We all have to start from somewhere and we have to learn and evolve with practice in order to reach a certain level of proficiency. Would you want to be instantly proficient at something? Would there be true satisfaction in this? When I learn any skill or craft I find that the early work - the rough, the clumsy, the ugly - provides a useful reference to compare my current ability to. For example, in Tai Chi, if I did not know how a certain piece of form could be performed inefficiently, then I wouldn’t know whether the move was efficient or not. I would have no base to compare my growth to, and practice would stagnate and become one long repetition of the same thing again and again, mistakes included. This repetition is against the nature of the world around us, which is constantly in flux; changing, growing, decaying and shifting. Even something that seems solid and firm is moving, if not visibly, then on a molecular level at least.
Practice should always be moving on many levels. For instance, in terms of the physical form, in our system, we are not concerned with numbering the moves and making sure that we reach a certain amount. There is one ‘move’ and that is the point from the start of the form to the end, whether that be long or short form*. The motion of the whole body never stops to create the separate ‘moves’. In our system - and in Tai Chi especially - one aims to maintain constant motion throughout, which can be achieved by application of spiral motion (one of the key characteristics of our system**) and testing against core principles***. On a higher level of practice, this constant motion is a continuous contraction and expansion of the synchronised body, breath and intention, something that takes a number of years of earnest practice to achieve. Such concepts are difficult to put into words, as it is impossible to capture the essence of something experiential and of the fleeting present in something so fixed. What I speak of can be read about and conceptualised, though, if not experienced or put into a practice that is concrete, the words are worthless. This returns us to the original subject of always moving. These words are, in a way, dead. When such experiential concepts are written down they no longer have the life they had in actual practice. They have stopped moving. Bassui, a 14th Century Rinzai Master, used to add at the end of his letters to his disciples that it was unwise for him to write in such detail, or he would request his disciples to destroy the letters after reading. This shows, perhaps, that what he wrote of could only be perceived in that present moment on the first reading and any rereading would simply lead to over-analysis and confusion. Also it could be seen that what he wrote of was something so simple, refined and incommunicable in words that intellectual rather than experiential analysis would only take the reader further from the truth.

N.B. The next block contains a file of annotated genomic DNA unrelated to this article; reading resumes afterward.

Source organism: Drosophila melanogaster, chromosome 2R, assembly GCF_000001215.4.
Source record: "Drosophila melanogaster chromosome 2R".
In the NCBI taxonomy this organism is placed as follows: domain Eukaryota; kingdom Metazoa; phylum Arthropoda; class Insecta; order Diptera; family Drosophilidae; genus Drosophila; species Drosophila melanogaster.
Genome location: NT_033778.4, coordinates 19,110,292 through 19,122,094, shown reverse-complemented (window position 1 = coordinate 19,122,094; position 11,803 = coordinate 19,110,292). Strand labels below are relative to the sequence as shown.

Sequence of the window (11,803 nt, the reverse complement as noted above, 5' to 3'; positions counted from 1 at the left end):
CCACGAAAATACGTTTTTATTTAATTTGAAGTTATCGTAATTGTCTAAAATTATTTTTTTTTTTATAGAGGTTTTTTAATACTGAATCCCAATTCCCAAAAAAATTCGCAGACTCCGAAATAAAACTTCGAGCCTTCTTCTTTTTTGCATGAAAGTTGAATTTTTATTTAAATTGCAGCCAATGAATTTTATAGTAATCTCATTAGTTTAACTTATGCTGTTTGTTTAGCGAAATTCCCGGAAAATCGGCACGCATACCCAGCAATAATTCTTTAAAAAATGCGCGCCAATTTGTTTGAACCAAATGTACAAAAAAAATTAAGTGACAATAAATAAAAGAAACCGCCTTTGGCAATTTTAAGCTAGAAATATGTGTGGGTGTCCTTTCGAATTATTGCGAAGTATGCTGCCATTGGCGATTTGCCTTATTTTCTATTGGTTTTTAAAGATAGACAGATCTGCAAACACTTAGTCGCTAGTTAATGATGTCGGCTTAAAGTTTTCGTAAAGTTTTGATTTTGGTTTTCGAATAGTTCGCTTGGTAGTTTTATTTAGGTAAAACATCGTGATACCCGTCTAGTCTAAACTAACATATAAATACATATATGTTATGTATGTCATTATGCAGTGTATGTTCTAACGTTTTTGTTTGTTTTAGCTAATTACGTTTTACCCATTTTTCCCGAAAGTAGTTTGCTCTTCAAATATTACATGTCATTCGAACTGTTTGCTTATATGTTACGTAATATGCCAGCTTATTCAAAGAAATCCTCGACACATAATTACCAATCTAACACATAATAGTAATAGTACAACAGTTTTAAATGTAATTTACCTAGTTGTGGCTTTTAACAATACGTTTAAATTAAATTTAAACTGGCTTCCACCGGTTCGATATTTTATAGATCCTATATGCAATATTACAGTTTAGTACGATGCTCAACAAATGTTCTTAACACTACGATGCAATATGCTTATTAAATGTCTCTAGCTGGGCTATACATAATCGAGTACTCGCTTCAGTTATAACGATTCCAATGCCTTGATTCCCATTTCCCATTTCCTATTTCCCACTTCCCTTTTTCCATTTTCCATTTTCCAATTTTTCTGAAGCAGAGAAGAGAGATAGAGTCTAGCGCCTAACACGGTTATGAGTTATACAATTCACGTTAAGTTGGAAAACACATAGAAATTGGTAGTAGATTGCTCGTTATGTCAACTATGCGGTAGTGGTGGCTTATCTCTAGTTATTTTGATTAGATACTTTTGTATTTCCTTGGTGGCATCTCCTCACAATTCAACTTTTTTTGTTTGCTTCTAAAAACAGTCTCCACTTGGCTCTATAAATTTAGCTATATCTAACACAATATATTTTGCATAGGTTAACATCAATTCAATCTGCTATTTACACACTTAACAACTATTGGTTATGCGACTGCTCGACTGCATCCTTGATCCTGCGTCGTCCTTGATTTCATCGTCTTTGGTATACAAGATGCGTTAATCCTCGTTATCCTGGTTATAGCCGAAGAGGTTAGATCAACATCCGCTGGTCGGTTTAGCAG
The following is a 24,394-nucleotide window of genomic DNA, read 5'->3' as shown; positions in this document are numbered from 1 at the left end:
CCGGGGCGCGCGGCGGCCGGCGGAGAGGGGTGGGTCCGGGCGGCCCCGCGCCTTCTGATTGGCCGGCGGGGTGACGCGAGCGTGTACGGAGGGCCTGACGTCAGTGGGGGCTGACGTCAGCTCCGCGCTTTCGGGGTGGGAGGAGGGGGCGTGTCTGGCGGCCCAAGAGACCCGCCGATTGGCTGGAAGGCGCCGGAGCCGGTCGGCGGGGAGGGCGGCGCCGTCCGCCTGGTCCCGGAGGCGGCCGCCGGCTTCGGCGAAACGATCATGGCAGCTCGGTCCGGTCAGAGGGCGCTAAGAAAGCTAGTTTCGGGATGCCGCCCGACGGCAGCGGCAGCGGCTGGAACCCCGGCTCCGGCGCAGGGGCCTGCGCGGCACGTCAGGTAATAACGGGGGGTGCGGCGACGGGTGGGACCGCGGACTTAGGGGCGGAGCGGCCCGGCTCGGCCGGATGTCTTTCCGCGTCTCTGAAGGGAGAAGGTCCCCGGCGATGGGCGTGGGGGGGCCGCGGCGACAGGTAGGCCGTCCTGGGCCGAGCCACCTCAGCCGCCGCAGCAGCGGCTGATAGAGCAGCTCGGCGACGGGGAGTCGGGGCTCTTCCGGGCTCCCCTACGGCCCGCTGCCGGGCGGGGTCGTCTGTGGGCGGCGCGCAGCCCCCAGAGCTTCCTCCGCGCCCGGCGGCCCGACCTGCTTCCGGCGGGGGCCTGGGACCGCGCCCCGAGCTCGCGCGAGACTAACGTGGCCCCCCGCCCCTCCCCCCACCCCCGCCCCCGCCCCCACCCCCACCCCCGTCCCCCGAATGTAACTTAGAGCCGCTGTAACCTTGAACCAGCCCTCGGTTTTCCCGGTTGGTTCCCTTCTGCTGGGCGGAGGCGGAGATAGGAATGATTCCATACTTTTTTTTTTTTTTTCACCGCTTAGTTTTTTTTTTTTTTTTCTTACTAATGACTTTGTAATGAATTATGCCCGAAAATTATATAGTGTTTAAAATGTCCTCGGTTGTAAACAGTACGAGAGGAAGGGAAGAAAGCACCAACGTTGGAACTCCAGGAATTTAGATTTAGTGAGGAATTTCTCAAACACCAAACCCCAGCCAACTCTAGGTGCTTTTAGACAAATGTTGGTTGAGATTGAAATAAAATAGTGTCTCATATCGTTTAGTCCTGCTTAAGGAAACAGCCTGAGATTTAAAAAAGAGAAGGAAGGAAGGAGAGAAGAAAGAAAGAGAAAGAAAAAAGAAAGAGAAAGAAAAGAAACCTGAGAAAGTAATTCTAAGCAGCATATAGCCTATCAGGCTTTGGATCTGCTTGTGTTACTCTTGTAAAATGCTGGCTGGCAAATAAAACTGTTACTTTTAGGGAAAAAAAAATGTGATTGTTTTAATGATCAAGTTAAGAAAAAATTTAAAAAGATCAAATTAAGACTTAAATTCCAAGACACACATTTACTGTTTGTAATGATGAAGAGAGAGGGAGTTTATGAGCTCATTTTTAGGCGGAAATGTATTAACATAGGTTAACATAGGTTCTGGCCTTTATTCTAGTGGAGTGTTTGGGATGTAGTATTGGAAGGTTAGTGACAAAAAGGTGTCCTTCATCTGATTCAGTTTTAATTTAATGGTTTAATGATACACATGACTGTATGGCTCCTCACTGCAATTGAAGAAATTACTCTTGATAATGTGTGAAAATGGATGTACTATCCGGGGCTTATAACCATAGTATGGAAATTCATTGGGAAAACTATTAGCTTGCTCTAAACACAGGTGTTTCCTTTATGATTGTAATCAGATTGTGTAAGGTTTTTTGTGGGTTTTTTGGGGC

The Present and Growth
I have already written on the subject of the frustrations met by beginners in Tai Chi, especially when finding the body does not perform movements perfectly or as a student wishes. Even when you think you are performing something ‘correct’, it is often your ego or the habitual tendencies of the body telling you that it’s right. That is why you need a good teacher or instructor to guide you in your practice. A good mirror always helps too, though this can be deceiving to most as it only shows the external form, not what is going on beneath in terms of principles. In the here-and-now, the imperfection of movement is the practice. Once you ‘see’ the imperfection, whether that be your own discovery or something pointed out to you by your teacher or instructor, then you have the opportunity to move on. At first this may seem disappointing and frustrating, but then comes the refinement - testing different positions for a foot or a hand, moving a shoulder in the opposite direction to the one you had previously been practicing. You ask yourself questions on how it feels, sensing that something isn’t right in what you’re doing, which, again, can be frustrating, but you continue to scratch that itch until it is alleviated as best in can be. And then you find something else to work on. This process is constantly moving in the present moment and can be seen as a form of growth. If you think that you’ve ‘got it’ or you are finished, you’ve given in to stagnation and no longer have room to grow and evolve in the present. Again, this is a reflection of constant motion, this time in the process of practice.